Hong Kong cancer patients who don’t qualify for government subsidies find help in charity’s crowdfunding drive
Group will function as watchdog to screen cases, with campaign aimed at raising awareness among public and government for overlooked segment
A patient support group in Hong Kong has initiated a crowdfunding initiative to help cancer patients who fall outside the government’s medical safety net seek support from the public.
Cancerinformation.com.hk Charity Foundation aims to lighten the financial burden on sufferers who are ineligible for local assistance programmes. Those who fall into this group include middle-class cancer patients and those using drugs not covered by government subsidies.
Alan Ng Wai-lun, the foundation’s founder, said he hoped to leverage the power of society to help cancer patients in need.
“With medical advancements, cancer patients are seeing more ways out. But while there is more hope, there are also higher costs because treatment fees go up with the improved services,” said Ng, who is also a cancer survivor.
“While there is government help available for patients, especially those with [lower income], it is not easy to qualify. Those who fail to meet the requirements face a heavy financial burden.”
According to latest Hospital Authority figures, 30,318 people in the city were diagnosed with cancer in 2015.
Ng’s crowdfunding scheme will target local cancer patients who are not eligible to apply for subsidies from two existing government medical assistance programmes, the Community Care Fund and Samaritan Fund.
Cancer patients who hold a Hong Kong permanent ID and with a monthly family income that is not more than twice the city’s median monthly household income – which varies according to family size – can apply to the foundation.
For example, a family of four with a household income that does not exceed HK$82,000 (US$10,400) – which is twice the median mark of HK$41,000 for this group size – qualify for the foundation’s help. The household assets of each applicant should also not be more than HK$800,000.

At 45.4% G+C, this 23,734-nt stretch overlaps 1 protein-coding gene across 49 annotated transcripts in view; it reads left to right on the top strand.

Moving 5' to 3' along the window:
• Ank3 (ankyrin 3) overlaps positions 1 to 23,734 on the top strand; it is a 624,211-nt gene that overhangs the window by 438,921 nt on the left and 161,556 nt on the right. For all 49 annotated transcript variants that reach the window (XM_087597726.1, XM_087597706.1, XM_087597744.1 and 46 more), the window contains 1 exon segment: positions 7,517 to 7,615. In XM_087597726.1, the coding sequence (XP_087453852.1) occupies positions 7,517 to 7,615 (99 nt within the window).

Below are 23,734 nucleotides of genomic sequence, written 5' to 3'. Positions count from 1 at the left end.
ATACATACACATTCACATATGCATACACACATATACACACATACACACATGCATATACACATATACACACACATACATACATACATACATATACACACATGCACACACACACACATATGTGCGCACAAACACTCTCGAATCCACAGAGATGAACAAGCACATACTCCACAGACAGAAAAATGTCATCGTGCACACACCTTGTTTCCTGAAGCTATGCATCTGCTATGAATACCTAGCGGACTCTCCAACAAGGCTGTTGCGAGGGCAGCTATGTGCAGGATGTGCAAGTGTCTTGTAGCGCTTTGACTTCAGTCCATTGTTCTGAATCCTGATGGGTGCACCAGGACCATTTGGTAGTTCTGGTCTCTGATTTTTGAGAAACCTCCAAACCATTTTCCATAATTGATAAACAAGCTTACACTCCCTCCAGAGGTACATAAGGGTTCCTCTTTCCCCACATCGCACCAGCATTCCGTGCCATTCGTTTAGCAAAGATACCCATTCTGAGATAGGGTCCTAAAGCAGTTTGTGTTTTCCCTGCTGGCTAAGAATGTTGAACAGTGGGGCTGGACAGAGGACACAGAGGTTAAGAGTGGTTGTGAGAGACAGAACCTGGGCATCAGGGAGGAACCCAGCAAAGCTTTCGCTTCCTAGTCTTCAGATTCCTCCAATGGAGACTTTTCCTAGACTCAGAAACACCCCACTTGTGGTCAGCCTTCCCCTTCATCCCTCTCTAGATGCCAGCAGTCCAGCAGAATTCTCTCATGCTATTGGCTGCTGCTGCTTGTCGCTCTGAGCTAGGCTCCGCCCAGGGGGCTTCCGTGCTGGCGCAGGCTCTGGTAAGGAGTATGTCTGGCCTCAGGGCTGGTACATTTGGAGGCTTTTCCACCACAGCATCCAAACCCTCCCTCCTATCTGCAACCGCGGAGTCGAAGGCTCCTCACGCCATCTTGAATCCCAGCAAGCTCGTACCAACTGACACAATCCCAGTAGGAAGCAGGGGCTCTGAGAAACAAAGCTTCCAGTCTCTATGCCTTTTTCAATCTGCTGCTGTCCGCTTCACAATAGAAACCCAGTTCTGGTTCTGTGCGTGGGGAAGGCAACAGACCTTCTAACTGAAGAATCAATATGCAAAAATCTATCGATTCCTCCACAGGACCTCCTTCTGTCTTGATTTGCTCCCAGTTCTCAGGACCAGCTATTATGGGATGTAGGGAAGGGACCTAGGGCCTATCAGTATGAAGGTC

A panel of six members would assess applications and conduct interviews. Upon approval, the foundation would upload the case profile to an independent crowdfunding platform.
The process takes about three months from the submission of an application to when funds are allocated to the patient, according to Ng.
Ng said his foundation was negotiating with different crowdfunding websites to lower their administrative fees for profile set-ups, which were usually about 5 to 7 per cent of total funds collected.
He added that one platform even offered not to charge any fee. Ng said the foundation would function not only as a middleman but also as a watchdog to ensure a smooth process.
“The internet is a double-edged sword. While it can serve those in need, there are also people who try to take advantage of this. We will work as a platform to help review cases and increase the credibility of this campaign so patients can get the help they need.”
Doris Chan, whose 62-year-old father was diagnosed with stage four lung cancer last year, said her family was left helpless in the system. As her father’s condition could not be treated by targeted therapy, which was covered by the government, doctors recommended immunotherapy, a newer procedure that was not subsidised.
With a monthly household income of HK$30,000, the family of four spent more than HK$600,000 in the past year on the treatment. “We have used most of our savings and I’m afraid we won’t be able to afford the medication any more. But I only have one dad and I will do whatever I can,” said Chan, who is in her 30s.
“I feel like we are those who are left out. We can’t apply for any assistance [with this treatment], but we have spent HK$50,000 to HK$60,000 a month.”
Clinical oncologist Dr Stephen Yau, who is also a consultant to the foundation, said he had seen patients who gave up on their treatment because of the financial burden.
“Patients face a lot of pressure, especially financially. We assess them and provide them with optimal treatment plans, which normally would involve the newest drugs since these work best,” Yau said.
“While they may be overjoyed to know there is treatment available, the costs worry them.
“Some drugs do not fall under the government’s safety net and so are not subsidised, and patients forego the treatment because they simply cannot afford it.”
Ng conceded crowdfunding was not a final solution for cancer patients, but said he hoped the scheme could raise more awareness in society about this “severe problem” and ultimately induce more support from members of the public and the government.